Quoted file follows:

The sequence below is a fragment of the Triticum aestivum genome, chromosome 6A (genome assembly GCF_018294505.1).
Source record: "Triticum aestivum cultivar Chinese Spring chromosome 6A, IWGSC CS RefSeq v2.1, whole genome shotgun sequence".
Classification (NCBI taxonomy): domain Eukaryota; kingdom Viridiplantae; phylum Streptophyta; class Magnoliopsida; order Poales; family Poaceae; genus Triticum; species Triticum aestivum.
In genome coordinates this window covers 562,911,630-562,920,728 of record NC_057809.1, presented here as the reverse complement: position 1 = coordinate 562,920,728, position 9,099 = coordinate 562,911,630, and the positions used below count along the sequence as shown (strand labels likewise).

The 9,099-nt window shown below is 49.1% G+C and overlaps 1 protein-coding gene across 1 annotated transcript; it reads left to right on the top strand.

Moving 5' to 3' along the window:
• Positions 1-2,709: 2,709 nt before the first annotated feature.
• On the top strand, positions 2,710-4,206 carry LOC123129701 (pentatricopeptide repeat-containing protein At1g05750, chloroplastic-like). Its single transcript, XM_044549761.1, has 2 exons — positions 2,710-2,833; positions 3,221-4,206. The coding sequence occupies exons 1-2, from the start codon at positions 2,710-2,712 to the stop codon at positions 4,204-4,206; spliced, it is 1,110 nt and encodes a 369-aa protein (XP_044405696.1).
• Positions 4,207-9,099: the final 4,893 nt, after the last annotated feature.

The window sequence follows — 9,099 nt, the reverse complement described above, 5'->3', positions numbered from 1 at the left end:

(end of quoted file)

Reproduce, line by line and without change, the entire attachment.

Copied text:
The sequence below is a fragment of the Triticum aestivum genome, chromosome 6A (genome assembly GCF_018294505.1).
Source record: "Triticum aestivum cultivar Chinese Spring chromosome 6A, IWGSC CS RefSeq v2.1, whole genome shotgun sequence".
Classification (NCBI taxonomy): domain Eukaryota; kingdom Viridiplantae; phylum Streptophyta; class Magnoliopsida; order Poales; family Poaceae; genus Triticum; species Triticum aestivum.
In genome coordinates this window covers 562,911,630-562,920,728 of record NC_057809.1, presented here as the reverse complement: position 1 = coordinate 562,920,728, position 9,099 = coordinate 562,911,630, and the positions used below count along the sequence as shown (strand labels likewise).

The 9,099-nt window shown below is 49.1% G+C and overlaps 1 protein-coding gene across 1 annotated transcript; it reads left to right on the top strand.

Moving 5' to 3' along the window:
• Positions 1-2,709: 2,709 nt before the first annotated feature.
• On the top strand, positions 2,710-4,206 carry LOC123129701 (pentatricopeptide repeat-containing protein At1g05750, chloroplastic-like). Its single transcript, XM_044549761.1, has 2 exons — positions 2,710-2,833; positions 3,221-4,206. The coding sequence occupies exons 1-2, from the start codon at positions 2,710-2,712 to the stop codon at positions 4,204-4,206; spliced, it is 1,110 nt and encodes a 369-aa protein (XP_044405696.1).
• Positions 4,207-9,099: the final 4,893 nt, after the last annotated feature.

The window sequence follows — 9,099 nt, the reverse complement described above, 5'->3', positions numbered from 1 at the left end: